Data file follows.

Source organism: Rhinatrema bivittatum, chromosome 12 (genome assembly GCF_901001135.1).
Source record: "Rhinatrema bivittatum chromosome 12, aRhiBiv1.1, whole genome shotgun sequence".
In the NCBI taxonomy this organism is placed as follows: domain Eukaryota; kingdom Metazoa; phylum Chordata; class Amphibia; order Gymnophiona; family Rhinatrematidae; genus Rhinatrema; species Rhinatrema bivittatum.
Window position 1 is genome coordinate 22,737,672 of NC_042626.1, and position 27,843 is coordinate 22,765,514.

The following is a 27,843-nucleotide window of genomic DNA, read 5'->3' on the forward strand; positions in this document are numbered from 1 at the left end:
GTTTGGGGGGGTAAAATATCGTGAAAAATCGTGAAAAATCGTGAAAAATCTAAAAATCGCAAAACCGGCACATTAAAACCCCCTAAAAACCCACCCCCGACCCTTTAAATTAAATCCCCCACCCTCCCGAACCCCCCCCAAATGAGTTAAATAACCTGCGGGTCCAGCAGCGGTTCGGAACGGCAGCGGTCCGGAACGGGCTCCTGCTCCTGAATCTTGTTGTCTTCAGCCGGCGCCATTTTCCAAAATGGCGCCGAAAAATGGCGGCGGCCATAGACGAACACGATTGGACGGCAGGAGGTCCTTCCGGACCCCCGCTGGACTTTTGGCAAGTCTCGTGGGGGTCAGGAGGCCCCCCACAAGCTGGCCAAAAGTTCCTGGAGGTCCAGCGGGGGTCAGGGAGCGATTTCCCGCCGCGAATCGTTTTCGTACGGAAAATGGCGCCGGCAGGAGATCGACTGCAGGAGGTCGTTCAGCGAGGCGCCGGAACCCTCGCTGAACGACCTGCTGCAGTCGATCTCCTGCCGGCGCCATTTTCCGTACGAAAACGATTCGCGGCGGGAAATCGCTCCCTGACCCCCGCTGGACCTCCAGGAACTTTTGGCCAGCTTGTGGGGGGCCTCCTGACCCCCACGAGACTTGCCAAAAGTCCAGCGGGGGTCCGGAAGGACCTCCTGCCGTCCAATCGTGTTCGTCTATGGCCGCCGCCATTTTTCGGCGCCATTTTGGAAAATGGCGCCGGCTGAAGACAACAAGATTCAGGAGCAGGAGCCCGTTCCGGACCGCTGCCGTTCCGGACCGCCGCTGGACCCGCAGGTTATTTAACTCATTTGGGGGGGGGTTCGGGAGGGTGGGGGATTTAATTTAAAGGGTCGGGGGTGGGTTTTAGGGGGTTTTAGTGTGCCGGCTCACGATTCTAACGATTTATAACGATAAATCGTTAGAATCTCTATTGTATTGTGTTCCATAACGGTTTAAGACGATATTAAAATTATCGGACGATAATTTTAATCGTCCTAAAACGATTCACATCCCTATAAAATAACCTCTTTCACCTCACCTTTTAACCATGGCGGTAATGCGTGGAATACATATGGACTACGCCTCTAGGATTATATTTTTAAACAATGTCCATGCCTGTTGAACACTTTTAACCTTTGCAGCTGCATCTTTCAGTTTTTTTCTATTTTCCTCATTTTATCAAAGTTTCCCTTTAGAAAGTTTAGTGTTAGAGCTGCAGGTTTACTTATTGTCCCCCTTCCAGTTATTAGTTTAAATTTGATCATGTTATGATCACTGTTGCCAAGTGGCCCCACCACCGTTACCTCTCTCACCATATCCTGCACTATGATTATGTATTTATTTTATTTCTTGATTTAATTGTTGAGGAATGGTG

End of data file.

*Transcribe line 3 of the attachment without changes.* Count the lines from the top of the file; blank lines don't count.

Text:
In the NCBI taxonomy this organism is placed as follows: domain Eukaryota; kingdom Metazoa; phylum Chordata; class Amphibia; order Gymnophiona; family Rhinatrematidae; genus Rhinatrema; species Rhinatrema bivittatum.